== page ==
Trump offline. The Big Tech firms in the US have denied President Trump access to their platforms. And immediately, of course, there were all kinds of reactions. Are these firms allowed to deny private individuals, and perhaps especially a President, access to their platforms? Answer: yes they may, at least in the US. They are private companies and it is up to them to decide who they will and will not allow access. Chancellor Merkel of Germany, however, reacted sparingly. With a number of other politicians , such as Macron, she believes that Big Tech should not be allowed to impede free speech. The regulation of Big Tech should not and cannot be done by the Big Tech companies themselves, but must be done by governments and the judiciary.
Big Tech in action. But the problem is that for many years now, governments have not done anything to regulate Big Tech, that Big Tech has many times indicated that they agree with clear regulations in this area, and that finally and perhaps against their own will, Big Tech is now forced by the facts to do something about inflammatory and misleading messages from numerous groups. Firstly, because their customers want them to, but also because they obviously do not want to be accused of helping to plunge their country into chaos.
What kind of business is a platform ? That’s the primary problem. Social media companies fall between two classic groups in terms of type of business. On the one hand, they can be considered as telecommunication companies, which are also not responsible for the content of messages. But on the other hand, they can be regarded as media companies, such as newspapers, which do have a responsibility for the content of what is published. It is therefore at present completely unclear which rules or standards these companies have to comply with, or which ethical standards apply to them.
Telecom or media company? According to current US law (Section 230 of the Communications Decency Act of 1996), these types of platforms are not liable for the content of what is published on their platforms. But this law is under pressure and will certainly be changed under the new President Biden. The European Commission is also working on legislation (such as the Digital Services Act and the Digital Marketing Act) to make platforms more responsible for the content of messages. So also to ban inflammatory, racist and malicious messages. But shouldn’t these governments work together on this common problem?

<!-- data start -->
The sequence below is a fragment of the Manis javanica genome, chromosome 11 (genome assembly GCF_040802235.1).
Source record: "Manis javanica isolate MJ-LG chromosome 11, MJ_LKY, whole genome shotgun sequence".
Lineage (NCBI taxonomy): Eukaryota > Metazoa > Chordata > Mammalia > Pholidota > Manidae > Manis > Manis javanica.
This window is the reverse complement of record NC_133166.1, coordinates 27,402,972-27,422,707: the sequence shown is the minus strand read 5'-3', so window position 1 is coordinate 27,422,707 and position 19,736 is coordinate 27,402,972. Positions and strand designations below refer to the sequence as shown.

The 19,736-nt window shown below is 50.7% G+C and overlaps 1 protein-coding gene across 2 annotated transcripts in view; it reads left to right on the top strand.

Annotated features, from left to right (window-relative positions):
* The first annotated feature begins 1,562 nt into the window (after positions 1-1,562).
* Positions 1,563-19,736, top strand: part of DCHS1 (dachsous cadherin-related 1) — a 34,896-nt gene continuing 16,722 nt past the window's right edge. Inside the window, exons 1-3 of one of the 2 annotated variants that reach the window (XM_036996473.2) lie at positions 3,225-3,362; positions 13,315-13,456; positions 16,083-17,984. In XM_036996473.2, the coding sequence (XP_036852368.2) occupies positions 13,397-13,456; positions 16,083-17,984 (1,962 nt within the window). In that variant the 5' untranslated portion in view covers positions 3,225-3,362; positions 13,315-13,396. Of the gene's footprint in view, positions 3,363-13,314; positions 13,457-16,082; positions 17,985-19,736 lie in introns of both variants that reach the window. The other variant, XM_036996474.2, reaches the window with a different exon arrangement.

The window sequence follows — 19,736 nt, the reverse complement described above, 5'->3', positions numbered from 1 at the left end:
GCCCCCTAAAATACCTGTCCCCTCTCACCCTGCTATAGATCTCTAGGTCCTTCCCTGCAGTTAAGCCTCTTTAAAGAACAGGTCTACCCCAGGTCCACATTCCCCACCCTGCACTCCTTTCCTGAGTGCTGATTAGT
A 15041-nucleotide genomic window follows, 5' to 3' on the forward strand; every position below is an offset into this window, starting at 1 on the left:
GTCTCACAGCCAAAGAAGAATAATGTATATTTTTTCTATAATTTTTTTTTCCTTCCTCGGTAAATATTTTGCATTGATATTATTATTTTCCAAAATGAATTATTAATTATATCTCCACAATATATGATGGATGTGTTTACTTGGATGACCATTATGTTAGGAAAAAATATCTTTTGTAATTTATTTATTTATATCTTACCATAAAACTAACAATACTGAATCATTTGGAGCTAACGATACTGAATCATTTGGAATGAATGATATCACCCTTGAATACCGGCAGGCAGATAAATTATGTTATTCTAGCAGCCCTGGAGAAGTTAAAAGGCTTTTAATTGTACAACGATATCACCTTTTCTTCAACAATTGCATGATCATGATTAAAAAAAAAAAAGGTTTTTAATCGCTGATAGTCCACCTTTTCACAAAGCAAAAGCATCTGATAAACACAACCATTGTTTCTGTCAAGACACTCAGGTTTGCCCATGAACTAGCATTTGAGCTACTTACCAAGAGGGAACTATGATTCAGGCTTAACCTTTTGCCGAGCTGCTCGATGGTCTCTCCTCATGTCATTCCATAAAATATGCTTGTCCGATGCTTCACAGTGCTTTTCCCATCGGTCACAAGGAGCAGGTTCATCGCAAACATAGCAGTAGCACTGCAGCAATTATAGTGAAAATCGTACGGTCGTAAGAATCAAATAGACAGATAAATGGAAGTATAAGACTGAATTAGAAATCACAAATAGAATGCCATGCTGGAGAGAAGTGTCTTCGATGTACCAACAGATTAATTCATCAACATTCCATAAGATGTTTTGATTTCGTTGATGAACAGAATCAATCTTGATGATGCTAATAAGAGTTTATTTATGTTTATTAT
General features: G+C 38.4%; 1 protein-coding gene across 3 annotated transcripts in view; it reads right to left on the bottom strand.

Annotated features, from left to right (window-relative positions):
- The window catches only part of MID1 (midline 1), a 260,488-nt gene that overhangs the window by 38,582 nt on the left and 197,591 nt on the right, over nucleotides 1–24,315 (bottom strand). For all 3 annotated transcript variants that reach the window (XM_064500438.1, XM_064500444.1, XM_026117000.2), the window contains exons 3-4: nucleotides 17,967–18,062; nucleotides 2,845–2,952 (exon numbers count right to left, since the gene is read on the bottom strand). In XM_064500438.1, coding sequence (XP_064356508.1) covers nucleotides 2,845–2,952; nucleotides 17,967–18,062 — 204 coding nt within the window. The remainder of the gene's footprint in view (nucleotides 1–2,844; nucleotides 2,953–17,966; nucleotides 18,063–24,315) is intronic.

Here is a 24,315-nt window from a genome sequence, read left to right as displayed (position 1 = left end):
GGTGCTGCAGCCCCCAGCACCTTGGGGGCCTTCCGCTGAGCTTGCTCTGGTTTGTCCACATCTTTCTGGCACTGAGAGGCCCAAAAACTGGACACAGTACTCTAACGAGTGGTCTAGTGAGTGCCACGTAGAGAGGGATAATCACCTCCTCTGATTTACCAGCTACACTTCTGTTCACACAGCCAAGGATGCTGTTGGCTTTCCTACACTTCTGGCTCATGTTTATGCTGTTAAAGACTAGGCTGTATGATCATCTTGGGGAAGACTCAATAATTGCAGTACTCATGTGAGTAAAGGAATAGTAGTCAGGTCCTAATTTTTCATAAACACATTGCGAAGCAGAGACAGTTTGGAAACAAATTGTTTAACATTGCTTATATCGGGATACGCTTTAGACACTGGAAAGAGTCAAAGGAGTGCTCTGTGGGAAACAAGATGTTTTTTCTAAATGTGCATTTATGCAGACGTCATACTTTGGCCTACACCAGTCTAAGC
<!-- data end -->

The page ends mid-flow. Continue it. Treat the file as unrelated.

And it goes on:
World in transition. Indeed, there is another problem. The world is in the transition phase from a classic industrial society to a digital society. The Big Tech are all operating entirely from the new paradigm of a borderless, digital world. But today’s society is still a world cut up into nation-states. However, as long as politicians still think they can solve these problems from the classical nation-state paradigm, there is precisely no solution possible. The current nation-state is the major obstacle on the road to a digital society. The nation-state will have to evolve into a nation-state 2.0 that fits into and is part of a digital, globalized world. Big Tech operates on a global scale. It is completely impossible for Twitter, WhatsApp, Facebook, to have different rules for 180 countries. After all, what is allowed in one country is completely not allowed in another one. Here two concepts of how the world should be governed collide.
A fluid society. Governments will have to come to terms with the fact that one digital fluid society is emerging, which can only function well with unambiguous global regulations, which are uniform and valid in all countries. Marietje Schaake, Stanford University & President at The Cyberpeace Institute and former member of the European Parliament, also wrote important notes about this. In a podcast titled: “Defending Democracy in the Digital World” she clarifies her views on the role of governments in the digital world. But governments, first of all, do not understand that the world is in transition to a different form. And secondly, given the current political situation, are very reluctant to cooperate globally. Although Biden, we’ll have to wait and see, will probably be more willing than Trump to cooperate, at least with Europe.
Governments need to solve this together. It is completely wrong for politicians to accuse Big Tech of anything regarding whether or not to ban messages from their platforms. At the moment, the responsibility lies entirely with governments to come up with clear, fair and transparent regulations for Big Tech, which we should actually regard as the digital utilities of the digital society. So that citizens can be safeguarded from racist, inflammatory or criminal messages, but still have their freedom of expression and data privacy guaranteed. It would be to the credit of the European Commission, given its most progressive work in this area to date, if it were to take the initiative in regulating Big Tech, the new digital utilities, on a global scale.